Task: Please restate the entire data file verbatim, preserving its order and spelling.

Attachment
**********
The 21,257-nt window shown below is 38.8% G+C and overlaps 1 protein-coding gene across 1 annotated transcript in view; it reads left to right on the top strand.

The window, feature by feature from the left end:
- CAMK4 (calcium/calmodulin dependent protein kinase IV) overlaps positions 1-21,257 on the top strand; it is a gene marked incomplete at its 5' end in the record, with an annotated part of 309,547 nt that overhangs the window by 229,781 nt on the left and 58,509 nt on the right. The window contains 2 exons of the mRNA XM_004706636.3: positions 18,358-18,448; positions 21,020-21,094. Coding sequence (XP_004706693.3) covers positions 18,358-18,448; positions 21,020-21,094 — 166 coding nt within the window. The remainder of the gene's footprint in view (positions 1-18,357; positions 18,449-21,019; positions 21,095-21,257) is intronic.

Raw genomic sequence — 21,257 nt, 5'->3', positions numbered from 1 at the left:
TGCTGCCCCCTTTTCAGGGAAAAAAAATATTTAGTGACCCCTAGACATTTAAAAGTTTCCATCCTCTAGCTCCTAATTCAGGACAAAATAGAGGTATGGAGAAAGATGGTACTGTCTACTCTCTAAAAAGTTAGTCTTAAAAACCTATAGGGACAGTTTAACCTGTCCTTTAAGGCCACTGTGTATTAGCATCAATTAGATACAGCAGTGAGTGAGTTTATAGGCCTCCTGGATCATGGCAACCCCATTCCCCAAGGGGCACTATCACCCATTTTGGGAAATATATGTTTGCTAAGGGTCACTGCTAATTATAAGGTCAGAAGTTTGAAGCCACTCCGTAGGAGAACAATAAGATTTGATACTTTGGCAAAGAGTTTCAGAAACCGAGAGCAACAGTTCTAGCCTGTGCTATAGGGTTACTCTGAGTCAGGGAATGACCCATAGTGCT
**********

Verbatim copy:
The 21,257-nt window shown below is 38.8% G+C and overlaps 1 protein-coding gene across 1 annotated transcript in view; it reads left to right on the top strand.

The window, feature by feature from the left end:
- CAMK4 (calcium/calmodulin dependent protein kinase IV) overlaps positions 1-21,257 on the top strand; it is a gene marked incomplete at its 5' end in the record, with an annotated part of 309,547 nt that overhangs the window by 229,781 nt on the left and 58,509 nt on the right. The window contains 2 exons of the mRNA XM_004706636.3: positions 18,358-18,448; positions 21,020-21,094. Coding sequence (XP_004706693.3) covers positions 18,358-18,448; positions 21,020-21,094 — 166 coding nt within the window. The remainder of the gene's footprint in view (positions 1-18,357; positions 18,449-21,019; positions 21,095-21,257) is intronic.

Raw genomic sequence — 21,257 nt, 5'->3', positions numbered from 1 at the left:
TGCTGCCCCCTTTTCAGGGAAAAAAAATATTTAGTGACCCCTAGACATTTAAAAGTTTCCATCCTCTAGCTCCTAATTCAGGACAAAATAGAGGTATGGAGAAAGATGGTACTGTCTACTCTCTAAAAAGTTAGTCTTAAAAACCTATAGGGACAGTTTAACCTGTCCTTTAAGGCCACTGTGTATTAGCATCAATTAGATACAGCAGTGAGTGAGTTTATAGGCCTCCTGGATCATGGCAACCCCATTCCCCAAGGGGCACTATCACCCATTTTGGGAAATATATGTTTGCTAAGGGTCACTGCTAATTATAAGGTCAGAAGTTTGAAGCCACTCCGTAGGAGAACAATAAGATTTGATACTTTGGCAAAGAGTTTCAGAAACCGAGAGCAACAGTTCTAGCCTGTGCTATAGGGTTACTCTGAGTCAGGGAATGACCCATAGTGCT